Nicholas Hawksmoor's baroque masterpiece, Christ Church, Spitalfields.
The accolade, London's most important architect, would I think, be won convincingly by Sir Christopher Wren. His contribution was so important to the regeneration of London following the Great Fire. But, one of his protégés, the uber talented Nicholas Hawksmoor arguably runs Wren a close second. Although not as prolific as his mentor, his contribution to London's architectural landscape is no less important. We are fortunate that so much of his work survives albeit that much was damaged by enemy action or by the misguided but well meaning actions of various Victorian architects seeking to make "improvements".
All of Hawksmoor's London churches make an immediate visual impact. His super robust lines and muscular use of bold structural form set his work apart. It doesn't take very long for the amateur student of architecture to be confident that they can identify a Hawksmoor. So to Christ Church Spitalfields. This is a genuinely spectacular building and would make into my list of London's top ten and very probably top five churches. The best approach is from Bishopsgate. As you turn into Brushfield Street, there it is! Some 250 metres to the East soars Hawksmoor's exuberant 250 feet tall spire, piercing the skyline. And below, one can pick out the massive shapes of Tuscan columns supporting a spectacular almost Venetian, style arch.
I must tear myself away from the magnificence of the architecture to talk a little about the history of the church and surrounding area. Spitalfields, located just outside the old Roman City walls, has since those early times always been associated with the dead. The Romans allocated much of this area to be a substantial cemetery. John Stow writing in 1598, describes how about 20 years earlier, workmen digging clay to make bricks (which incidentally were carted down the nearby Brick Lane) came across significant number of Roman cremation urns. Famously, in the 1990s when the area was again being redeveloped a spectacular lead lined Roman coffin was discovered containing a wealthy Roman lady who was interred with remarkably well preserved artefacts which can now be seen in the Museum of London.
Just across the road from Christ Church is Spitalfields Market, now a bustling hub providing street food and umpteen stalls selling bric a brac slightly uncomfortably located adjacent to high end fashion and accessory stores. This was the site of a medieval monastery, St Mary Spital, and in part of this religious complex was a house of the dead, or charnel house where the bones of the departed were collected and piled high. The remains of this house astoundingly, still survive and can be seen in near by Spital Square.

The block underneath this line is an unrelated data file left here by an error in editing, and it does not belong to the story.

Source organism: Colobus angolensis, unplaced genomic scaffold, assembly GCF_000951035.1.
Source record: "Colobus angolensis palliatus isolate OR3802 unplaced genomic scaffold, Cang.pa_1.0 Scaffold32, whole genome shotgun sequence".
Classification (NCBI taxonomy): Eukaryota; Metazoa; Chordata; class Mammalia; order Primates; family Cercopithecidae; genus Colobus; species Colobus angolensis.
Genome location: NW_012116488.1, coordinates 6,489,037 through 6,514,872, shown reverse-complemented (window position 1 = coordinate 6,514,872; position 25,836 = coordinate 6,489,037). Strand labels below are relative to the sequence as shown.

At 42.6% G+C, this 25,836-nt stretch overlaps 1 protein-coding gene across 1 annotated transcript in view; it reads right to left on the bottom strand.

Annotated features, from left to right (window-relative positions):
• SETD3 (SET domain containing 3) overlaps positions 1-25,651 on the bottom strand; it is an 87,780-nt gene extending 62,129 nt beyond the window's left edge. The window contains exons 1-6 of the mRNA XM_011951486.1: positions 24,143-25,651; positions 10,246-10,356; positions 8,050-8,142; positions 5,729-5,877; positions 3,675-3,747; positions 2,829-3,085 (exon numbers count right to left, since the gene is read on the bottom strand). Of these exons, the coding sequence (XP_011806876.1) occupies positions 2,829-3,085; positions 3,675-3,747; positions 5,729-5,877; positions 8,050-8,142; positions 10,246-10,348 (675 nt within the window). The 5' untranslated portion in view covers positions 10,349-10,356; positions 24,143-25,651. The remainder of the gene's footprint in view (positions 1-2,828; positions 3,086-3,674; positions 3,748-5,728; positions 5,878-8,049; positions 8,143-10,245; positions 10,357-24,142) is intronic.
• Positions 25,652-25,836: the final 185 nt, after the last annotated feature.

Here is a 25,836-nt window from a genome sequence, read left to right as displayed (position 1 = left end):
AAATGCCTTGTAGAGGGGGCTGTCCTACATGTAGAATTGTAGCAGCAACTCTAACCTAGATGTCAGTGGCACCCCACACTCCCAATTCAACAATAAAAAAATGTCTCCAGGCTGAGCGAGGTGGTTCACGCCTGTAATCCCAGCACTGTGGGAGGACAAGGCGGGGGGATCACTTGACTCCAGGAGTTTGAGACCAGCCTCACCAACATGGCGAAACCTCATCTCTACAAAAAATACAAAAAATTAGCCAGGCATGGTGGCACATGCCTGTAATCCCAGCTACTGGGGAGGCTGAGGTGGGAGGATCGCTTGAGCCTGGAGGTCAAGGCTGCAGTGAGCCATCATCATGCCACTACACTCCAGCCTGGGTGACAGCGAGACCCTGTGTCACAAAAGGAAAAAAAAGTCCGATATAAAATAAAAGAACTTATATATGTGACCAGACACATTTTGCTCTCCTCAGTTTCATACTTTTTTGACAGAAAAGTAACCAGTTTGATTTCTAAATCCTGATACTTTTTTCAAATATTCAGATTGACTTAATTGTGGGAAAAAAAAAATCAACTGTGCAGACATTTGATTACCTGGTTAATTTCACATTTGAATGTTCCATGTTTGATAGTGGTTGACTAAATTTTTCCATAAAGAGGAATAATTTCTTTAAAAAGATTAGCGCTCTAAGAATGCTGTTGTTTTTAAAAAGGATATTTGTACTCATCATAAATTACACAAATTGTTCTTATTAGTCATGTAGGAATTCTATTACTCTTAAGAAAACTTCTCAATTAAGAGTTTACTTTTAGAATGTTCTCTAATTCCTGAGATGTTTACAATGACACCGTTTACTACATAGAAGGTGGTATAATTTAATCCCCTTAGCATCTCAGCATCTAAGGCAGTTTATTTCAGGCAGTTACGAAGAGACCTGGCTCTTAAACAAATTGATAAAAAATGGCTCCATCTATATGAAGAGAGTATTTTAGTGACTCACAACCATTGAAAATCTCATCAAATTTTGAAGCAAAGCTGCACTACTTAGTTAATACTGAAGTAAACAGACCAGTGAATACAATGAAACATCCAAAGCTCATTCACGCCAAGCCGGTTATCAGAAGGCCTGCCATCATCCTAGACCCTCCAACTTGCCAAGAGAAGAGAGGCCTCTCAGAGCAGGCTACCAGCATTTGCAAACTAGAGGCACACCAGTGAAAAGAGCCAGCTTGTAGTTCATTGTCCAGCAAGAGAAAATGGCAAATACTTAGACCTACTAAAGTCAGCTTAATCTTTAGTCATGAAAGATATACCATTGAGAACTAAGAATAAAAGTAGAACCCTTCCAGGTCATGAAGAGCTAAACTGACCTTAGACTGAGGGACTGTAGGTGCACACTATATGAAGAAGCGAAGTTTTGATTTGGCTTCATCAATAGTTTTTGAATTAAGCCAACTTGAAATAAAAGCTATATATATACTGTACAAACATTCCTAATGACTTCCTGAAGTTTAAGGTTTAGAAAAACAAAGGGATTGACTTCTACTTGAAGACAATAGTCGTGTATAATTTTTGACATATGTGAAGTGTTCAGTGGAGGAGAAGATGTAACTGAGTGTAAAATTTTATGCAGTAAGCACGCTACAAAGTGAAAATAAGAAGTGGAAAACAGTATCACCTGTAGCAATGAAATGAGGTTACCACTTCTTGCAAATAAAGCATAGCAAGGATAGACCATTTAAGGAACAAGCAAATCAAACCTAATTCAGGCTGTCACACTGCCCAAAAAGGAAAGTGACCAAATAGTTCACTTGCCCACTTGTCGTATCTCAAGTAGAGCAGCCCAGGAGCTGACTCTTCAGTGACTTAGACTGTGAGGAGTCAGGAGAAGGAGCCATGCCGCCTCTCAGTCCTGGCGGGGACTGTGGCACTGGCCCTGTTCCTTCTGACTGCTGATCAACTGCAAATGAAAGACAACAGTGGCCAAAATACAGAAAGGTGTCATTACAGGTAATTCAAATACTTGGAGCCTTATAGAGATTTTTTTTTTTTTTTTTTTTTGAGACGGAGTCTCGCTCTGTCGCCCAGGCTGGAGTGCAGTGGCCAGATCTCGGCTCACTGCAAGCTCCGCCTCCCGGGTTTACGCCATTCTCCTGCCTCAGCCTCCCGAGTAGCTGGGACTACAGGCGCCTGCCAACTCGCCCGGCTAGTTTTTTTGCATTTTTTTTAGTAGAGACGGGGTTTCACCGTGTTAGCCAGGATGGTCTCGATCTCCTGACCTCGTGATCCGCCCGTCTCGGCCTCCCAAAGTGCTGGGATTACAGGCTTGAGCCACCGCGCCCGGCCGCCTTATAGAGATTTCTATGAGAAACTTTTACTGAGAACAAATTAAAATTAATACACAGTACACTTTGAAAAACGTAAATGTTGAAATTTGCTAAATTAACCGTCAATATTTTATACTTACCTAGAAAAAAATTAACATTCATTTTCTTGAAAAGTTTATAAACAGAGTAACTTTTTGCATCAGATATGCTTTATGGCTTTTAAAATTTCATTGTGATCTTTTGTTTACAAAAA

The area was later closely associated with the exiled Huguenot protestants who settled here in the late 17th Century following their ejection from Catholic France. They set up their weaving looms in the nearby streets that still resonate with French sounding names like Fournier and Heneage Streets. But, they needed somewhere to worship. And this was the trigger for Hawksmoor to build one of the fifty new churches commissioned during the later part of Queen Anne's reign. Christ Church has been described as Hawksmoor's baroque masterpiece. It's difficult to argue with the accuracy of that description. Certainly it is one of his earliest projects with work starting in 1714 and completed in 1729.
In later years the church went through a period of decline and unbelievably, it was closed in 1958 on safety grounds. Happily, thanks to the concerted efforts of the enlightened Friends of Christ Church, a massive program of restoration took place and in 2004 this wonderful space was reopened. As part of the restoration project, the Museum of London undertook a huge, if not grisly, project to record the 1000 or so bodies that had been interred in the crypt. This superb piece of archaeological scholarship has told us much about the lives lived by the people of this fascinating part of London in the 18th and 19th centuries.
The crypt is now perhaps one of the loveliest coffee shops in London. The church is open most days and should not be missed. The interior, although restored, is still spectacular enough to make anyone gasp. And I haven't even started to wax lyrical about the superb 18th century Richard Bridge organ. But that will have to wait for another day. If you're ever in the Spitalfields area, go and see Hawksmoor's baroque tour de force. And then go and see it again...and again!
Copyright, Richard Ing. Photography by Richard Ing